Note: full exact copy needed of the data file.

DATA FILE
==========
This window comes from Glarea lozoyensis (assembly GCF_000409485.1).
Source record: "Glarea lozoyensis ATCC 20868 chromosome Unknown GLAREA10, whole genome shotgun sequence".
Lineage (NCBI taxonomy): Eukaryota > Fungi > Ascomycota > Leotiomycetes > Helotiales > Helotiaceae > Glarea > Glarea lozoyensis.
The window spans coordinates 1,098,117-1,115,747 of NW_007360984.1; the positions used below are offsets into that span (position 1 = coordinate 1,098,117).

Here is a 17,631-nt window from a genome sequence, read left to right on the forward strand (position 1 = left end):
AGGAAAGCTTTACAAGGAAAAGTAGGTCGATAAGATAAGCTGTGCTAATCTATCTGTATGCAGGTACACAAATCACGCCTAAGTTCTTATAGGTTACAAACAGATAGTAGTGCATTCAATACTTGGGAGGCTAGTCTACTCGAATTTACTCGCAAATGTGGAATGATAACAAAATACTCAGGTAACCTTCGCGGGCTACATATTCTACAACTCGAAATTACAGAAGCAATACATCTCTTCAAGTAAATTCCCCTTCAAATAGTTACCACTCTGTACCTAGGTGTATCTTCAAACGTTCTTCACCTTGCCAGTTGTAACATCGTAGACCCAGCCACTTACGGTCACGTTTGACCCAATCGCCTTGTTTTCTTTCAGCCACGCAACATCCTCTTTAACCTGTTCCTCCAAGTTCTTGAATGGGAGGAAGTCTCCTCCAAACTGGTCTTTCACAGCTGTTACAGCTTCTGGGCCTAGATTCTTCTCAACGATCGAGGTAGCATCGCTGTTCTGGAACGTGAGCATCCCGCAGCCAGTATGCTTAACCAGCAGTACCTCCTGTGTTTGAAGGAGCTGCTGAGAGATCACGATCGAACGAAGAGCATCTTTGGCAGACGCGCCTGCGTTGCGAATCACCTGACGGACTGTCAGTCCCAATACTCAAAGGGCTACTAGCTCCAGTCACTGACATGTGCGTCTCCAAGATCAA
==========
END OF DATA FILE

This window comes from Glarea lozoyensis (assembly GCF_000409485.1).
Source record: "Glarea lozoyensis ATCC 20868 chromosome Unknown GLAREA10, whole genome shotgun sequence".
Lineage (NCBI taxonomy): Eukaryota > Fungi > Ascomycota > Leotiomycetes > Helotiales > Helotiaceae > Glarea > Glarea lozoyensis.
The window spans coordinates 1,098,117-1,115,747 of NW_007360984.1; the positions used below are offsets into that span (position 1 = coordinate 1,098,117).

Here is a 17,631-nt window from a genome sequence, read left to right on the forward strand (position 1 = left end):
AGGAAAGCTTTACAAGGAAAAGTAGGTCGATAAGATAAGCTGTGCTAATCTATCTGTATGCAGGTACACAAATCACGCCTAAGTTCTTATAGGTTACAAACAGATAGTAGTGCATTCAATACTTGGGAGGCTAGTCTACTCGAATTTACTCGCAAATGTGGAATGATAACAAAATACTCAGGTAACCTTCGCGGGCTACATATTCTACAACTCGAAATTACAGAAGCAATACATCTCTTCAAGTAAATTCCCCTTCAAATAGTTACCACTCTGTACCTAGGTGTATCTTCAAACGTTCTTCACCTTGCCAGTTGTAACATCGTAGACCCAGCCACTTACGGTCACGTTTGACCCAATCGCCTTGTTTTCTTTCAGCCACGCAACATCCTCTTTAACCTGTTCCTCCAAGTTCTTGAATGGGAGGAAGTCTCCTCCAAACTGGTCTTTCACAGCTGTTACAGCTTCTGGGCCTAGATTCTTCTCAACGATCGAGGTAGCATCGCTGTTCTGGAACGTGAGCATCCCGCAGCCAGTATGCTTAACCAGCAGTACCTCCTGTGTTTGAAGGAGCTGCTGAGAGATCACGATCGAACGAAGAGCATCTTTGGCAGACGCGCCTGCGTTGCGAATCACCTGACGGACTGTCAGTCCCAATACTCAAAGGGCTACTAGCTCCAGTCACTGACATGTGCGTCTCCAAGATCAA